Concept 2: Placeholder (shelf marker assistant)
This concept was inspired by shelf markers in elementary school libraries, that help students remember where books belong on the shelf. The rationale behind this solution was that it would lower users' barrier of entry to removing a book off a shelf and flipping through and reading it. Additionally, the Placeholder would prompt users to ‘like’ or ‘dislike’ a book that they just removed from the shelf and generate an artifact of the bookstore visit (a list of the books they reviewed and the users’ corresponding ratings), which the user could then send to their email or Goodreads account via an in-store kiosk.
Concept 3: Gateway (interactive welcome table)
Gateway is an interactive tabletop that takes on the role of a traditional ‘welcome table’ at the front of physical bookstores, which highlight categories like ‘Bestsellers’ and ‘Staff Picks.” By displaying information in this digital format, users are able to view a wider range of information than is traditionally available at welcome tables.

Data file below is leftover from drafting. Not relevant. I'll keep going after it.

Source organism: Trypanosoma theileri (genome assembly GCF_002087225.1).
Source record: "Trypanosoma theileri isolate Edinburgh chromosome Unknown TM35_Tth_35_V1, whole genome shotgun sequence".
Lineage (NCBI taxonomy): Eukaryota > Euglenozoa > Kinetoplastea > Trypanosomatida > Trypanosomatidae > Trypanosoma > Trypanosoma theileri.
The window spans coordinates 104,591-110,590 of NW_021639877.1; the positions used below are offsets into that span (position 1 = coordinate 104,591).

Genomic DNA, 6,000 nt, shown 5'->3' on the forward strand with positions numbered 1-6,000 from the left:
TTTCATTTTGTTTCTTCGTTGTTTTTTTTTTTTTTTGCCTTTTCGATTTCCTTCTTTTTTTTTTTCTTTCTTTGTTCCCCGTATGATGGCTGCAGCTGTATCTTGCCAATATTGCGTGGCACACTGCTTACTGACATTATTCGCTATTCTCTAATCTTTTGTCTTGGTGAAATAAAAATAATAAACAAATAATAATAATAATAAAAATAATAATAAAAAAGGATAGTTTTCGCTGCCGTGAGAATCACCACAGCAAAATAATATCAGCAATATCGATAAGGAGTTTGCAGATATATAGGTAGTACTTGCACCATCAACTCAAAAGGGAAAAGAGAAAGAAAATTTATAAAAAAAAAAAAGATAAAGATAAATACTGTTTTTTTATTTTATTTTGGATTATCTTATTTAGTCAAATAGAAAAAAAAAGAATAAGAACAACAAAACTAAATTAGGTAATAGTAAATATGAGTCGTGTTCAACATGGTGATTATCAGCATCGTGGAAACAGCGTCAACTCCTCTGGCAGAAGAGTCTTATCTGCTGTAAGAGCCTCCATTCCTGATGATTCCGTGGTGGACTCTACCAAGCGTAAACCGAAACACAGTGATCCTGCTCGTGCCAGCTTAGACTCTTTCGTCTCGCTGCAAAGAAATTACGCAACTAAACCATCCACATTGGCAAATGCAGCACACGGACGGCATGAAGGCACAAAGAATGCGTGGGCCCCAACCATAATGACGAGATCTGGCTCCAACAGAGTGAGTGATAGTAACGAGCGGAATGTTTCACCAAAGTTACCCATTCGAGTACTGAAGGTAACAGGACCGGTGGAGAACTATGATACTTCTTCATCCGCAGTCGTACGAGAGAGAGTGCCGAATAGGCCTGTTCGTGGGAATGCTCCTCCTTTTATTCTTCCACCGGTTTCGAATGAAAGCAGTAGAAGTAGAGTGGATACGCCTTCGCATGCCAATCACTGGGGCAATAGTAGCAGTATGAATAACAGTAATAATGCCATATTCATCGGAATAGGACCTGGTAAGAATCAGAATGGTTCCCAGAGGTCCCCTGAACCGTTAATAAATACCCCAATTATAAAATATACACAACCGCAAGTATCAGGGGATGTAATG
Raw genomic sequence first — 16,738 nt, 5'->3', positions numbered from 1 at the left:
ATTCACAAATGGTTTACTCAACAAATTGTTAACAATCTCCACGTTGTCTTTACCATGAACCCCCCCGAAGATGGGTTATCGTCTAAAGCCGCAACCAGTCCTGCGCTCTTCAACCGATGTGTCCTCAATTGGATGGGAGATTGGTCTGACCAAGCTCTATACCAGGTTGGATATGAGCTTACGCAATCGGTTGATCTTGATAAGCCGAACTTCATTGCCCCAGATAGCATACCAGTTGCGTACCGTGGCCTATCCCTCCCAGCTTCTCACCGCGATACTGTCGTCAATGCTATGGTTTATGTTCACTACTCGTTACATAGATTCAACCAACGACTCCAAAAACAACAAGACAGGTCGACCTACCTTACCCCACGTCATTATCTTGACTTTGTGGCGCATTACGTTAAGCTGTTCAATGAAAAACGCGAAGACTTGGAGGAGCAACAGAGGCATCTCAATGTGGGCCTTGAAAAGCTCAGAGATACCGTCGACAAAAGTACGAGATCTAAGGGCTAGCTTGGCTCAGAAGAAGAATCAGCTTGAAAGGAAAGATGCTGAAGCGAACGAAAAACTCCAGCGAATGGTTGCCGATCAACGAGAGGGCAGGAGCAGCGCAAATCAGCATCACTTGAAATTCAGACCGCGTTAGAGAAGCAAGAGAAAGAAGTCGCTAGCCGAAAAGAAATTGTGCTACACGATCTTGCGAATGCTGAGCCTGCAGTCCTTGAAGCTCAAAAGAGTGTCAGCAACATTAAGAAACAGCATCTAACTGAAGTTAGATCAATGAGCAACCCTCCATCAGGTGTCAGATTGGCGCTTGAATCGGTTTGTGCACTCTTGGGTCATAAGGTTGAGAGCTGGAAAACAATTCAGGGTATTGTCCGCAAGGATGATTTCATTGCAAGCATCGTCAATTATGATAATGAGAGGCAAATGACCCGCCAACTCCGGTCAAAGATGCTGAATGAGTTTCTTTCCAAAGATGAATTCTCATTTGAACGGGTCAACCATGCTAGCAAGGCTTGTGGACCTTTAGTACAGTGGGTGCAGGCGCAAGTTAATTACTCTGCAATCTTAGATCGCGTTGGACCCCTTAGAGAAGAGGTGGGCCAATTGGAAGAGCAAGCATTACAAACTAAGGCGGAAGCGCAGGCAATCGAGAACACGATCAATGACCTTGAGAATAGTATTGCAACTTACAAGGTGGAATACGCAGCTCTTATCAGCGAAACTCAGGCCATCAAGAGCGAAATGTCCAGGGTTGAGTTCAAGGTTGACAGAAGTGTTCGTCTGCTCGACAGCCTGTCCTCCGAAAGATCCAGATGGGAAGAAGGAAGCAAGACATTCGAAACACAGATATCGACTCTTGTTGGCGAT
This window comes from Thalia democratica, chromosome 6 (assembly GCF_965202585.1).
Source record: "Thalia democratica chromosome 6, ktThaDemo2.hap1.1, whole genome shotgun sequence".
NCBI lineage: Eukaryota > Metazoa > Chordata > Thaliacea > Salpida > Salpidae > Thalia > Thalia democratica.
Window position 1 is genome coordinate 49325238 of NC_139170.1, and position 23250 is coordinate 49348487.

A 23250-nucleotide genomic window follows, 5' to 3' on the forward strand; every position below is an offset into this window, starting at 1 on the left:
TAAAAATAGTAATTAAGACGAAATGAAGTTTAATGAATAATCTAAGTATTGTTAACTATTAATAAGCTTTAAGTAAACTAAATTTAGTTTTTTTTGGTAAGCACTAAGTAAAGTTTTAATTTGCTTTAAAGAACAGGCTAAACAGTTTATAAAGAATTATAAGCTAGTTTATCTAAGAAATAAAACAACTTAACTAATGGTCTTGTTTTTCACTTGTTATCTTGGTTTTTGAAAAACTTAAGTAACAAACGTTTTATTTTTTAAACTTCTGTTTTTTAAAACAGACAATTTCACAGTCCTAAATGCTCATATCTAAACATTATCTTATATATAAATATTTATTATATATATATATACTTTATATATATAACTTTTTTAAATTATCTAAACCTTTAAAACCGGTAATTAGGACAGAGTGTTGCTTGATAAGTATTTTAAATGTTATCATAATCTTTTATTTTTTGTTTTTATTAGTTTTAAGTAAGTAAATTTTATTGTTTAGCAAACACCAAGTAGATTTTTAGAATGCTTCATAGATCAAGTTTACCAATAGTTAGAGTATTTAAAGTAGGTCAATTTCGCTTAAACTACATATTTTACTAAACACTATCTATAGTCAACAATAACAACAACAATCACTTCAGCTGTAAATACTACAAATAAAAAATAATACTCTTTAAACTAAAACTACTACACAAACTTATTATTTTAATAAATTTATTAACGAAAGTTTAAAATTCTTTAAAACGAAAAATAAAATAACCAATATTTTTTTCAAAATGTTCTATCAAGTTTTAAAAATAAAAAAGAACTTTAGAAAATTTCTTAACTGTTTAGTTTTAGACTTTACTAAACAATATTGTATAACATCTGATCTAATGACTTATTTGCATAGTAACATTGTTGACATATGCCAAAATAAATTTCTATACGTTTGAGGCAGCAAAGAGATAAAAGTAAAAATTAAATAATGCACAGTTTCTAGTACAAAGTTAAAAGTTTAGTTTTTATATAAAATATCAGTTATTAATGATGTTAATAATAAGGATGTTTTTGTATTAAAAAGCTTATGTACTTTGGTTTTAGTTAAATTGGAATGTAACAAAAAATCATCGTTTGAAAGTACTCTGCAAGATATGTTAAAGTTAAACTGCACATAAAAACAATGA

Feedback from Users
After presenting these 3 concepts to users, we found that Gateway, the interactive tabletop, was the most favorable concept because it:
Provided the most immediate value to users
Is easy to understand, because it borrows from an existing solution in bookstores
Maintains users’ sense of agency during the browsing process
Goal: convergence; distilling user needs into features
Approach: focus on book covers, to borrow from users’ existing schemas
(click on images for a magnified view)
MODERATED USER TESTING
Assess whether users can successfully complete critical tasks using the prototype.
Allowed us to evaluate specific user flows of the prototype and ask clarifying questions as users interacted with prototype
4 participants (all Georgia Tech graduate students, all familiar with Goodreads)
Used InVision prototype on a 10.5” iPad Pro
Find a book that you’re interested in.
Add this book to your Goodreads ‘Want to Read’ list.
Check out your personalized reading list.